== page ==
Tuesday, July 12, 2011

Clarity: An Intellectual Standard

Clarity is an intellectual standard the need for which I am keenly aware of. I have given two conference presentations this year and as a graduate student often write papers on specialized topics. And in my own writing and speech, I find clarity at times elusive.

It is, of course, no secret that many academics have struggled to express themselves clearly. At times, it is even suggested that this is due to true ignorance or, worse, dishonesty. Thus the necessity for both clarity as well as honesty as intellectual standards. (Comments welcome in regard to any academics/writers you may be familiar with who are fine specimens of unclear writing).

So all of these thoughts lead me to the following four points about the intellectual standard of clarity:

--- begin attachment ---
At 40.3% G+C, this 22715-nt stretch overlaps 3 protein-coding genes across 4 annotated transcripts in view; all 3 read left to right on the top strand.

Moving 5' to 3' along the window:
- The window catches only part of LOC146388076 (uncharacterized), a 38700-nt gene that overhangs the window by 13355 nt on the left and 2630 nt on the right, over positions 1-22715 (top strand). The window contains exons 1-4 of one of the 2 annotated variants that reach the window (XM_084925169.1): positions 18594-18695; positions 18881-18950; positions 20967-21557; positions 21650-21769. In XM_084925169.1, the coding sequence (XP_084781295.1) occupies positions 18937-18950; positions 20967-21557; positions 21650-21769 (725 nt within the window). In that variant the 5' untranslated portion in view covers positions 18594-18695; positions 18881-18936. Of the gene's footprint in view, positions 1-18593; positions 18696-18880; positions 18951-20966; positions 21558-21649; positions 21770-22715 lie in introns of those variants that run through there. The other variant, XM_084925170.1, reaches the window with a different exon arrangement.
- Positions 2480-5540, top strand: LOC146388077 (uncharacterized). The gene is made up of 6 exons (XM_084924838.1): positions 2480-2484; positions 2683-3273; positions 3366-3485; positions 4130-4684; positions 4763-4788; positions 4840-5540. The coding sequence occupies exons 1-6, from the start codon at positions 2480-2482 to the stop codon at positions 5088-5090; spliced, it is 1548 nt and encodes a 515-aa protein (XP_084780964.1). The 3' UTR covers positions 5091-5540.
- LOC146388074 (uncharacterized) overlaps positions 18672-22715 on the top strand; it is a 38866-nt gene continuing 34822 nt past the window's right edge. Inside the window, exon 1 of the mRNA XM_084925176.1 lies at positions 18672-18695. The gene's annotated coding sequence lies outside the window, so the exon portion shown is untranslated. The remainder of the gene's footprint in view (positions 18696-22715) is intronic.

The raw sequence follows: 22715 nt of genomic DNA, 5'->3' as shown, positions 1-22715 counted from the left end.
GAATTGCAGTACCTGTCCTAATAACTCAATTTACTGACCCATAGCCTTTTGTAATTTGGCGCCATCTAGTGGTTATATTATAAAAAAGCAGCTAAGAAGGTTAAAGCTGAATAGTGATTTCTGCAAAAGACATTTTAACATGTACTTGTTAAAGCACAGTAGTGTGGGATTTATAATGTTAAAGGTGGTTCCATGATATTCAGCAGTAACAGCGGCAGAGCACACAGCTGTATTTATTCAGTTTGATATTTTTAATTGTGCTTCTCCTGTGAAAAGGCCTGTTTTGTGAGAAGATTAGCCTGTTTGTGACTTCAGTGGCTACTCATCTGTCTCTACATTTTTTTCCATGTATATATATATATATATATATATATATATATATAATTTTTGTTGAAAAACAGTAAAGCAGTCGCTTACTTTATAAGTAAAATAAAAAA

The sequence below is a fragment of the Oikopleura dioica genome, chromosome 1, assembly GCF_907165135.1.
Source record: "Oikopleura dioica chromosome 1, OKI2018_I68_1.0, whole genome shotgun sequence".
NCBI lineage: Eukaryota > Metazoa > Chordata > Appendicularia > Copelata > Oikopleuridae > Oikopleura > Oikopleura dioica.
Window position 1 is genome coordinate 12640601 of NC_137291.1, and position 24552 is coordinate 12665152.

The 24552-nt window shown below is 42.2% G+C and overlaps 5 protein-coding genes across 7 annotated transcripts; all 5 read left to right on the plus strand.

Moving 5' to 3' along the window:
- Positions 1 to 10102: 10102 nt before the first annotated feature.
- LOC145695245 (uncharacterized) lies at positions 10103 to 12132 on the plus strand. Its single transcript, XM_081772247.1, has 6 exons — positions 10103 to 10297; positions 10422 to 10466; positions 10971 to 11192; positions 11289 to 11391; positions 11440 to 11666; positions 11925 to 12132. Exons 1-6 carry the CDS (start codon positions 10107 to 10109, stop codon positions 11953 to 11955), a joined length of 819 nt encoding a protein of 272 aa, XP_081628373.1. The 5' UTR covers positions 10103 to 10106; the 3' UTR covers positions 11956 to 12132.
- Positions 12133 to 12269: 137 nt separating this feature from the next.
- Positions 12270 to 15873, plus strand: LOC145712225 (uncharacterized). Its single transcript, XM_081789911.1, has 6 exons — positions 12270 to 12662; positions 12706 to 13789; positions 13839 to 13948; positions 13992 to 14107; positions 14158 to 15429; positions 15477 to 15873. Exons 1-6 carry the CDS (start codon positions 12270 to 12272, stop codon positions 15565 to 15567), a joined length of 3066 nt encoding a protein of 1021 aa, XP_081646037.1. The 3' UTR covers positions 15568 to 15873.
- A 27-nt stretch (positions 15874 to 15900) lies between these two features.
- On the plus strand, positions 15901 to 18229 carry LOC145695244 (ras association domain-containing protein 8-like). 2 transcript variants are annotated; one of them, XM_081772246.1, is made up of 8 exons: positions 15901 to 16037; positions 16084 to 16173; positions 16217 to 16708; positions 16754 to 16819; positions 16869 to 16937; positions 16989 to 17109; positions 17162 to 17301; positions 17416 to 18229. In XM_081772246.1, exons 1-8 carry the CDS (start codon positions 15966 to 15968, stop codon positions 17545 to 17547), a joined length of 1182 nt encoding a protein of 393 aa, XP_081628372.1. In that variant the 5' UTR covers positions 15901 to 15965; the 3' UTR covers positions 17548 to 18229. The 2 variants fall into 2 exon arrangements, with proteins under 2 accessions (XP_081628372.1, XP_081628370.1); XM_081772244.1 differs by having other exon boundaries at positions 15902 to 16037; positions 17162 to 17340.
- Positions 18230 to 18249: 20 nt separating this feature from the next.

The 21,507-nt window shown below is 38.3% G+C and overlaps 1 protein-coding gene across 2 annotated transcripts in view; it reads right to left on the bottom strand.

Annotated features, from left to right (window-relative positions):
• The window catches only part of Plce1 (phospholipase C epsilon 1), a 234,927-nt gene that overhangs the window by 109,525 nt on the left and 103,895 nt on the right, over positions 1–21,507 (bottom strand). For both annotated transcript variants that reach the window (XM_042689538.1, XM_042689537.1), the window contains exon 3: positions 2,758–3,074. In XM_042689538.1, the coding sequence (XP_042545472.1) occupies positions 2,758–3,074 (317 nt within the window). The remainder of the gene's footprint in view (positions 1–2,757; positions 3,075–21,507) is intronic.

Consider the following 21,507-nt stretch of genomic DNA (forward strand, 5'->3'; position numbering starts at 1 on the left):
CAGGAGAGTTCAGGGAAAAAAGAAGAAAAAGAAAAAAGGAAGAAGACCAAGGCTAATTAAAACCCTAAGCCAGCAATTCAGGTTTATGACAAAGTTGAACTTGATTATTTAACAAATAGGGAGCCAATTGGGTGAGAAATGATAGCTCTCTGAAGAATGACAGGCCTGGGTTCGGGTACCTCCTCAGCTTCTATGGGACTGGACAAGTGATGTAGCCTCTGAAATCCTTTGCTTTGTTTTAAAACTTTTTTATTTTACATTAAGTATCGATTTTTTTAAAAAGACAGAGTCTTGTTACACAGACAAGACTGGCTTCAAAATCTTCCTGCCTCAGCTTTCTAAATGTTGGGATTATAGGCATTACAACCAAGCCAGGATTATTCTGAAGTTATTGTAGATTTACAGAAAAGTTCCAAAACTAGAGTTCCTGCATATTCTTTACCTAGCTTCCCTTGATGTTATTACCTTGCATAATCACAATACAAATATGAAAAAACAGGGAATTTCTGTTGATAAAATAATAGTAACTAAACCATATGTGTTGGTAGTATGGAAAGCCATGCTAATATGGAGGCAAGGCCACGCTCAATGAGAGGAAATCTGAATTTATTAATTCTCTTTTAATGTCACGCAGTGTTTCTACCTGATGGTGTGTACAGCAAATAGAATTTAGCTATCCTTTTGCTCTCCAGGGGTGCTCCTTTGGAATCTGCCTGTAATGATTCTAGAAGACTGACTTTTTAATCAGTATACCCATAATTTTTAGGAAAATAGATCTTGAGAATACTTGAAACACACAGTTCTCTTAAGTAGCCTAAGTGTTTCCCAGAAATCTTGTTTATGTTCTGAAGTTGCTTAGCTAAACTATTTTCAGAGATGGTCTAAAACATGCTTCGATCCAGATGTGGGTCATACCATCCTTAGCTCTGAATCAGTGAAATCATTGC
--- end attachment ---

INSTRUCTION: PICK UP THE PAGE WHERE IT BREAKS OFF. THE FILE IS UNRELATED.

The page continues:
1. Readers and listeners (i.e., receptors of information) always want clarity. But writers and presenters (i.e., transmitters of information) could be threatened by clarity.

2. Thus the phenomenon of obfuscation in academic writing. Sometimes academics really are avoiding saying or writing what they mean.

3. Many times, however, it is simply a fault of knowing how to express oneself. Thus the necessity of peer review, proofreading, and other forms of feedback in order to improve style and facility of expression. Oh, and if you already have a PhD and think that solves it, get over yourself. It's a process of continual improvement.

4. If you cannot say what you want to write (or write what you want to say) in non-specialized terms, then you either 1) have nothing to say or 2) do not yet yourself understand what you want to say and, thus, should say nothing. The only possible exception to this point is the necessity of certain specialized terms; yet I say "possible" exception because I am not sure it really exists, for even specialized terms can eventually be explained in easier, clearer terms.

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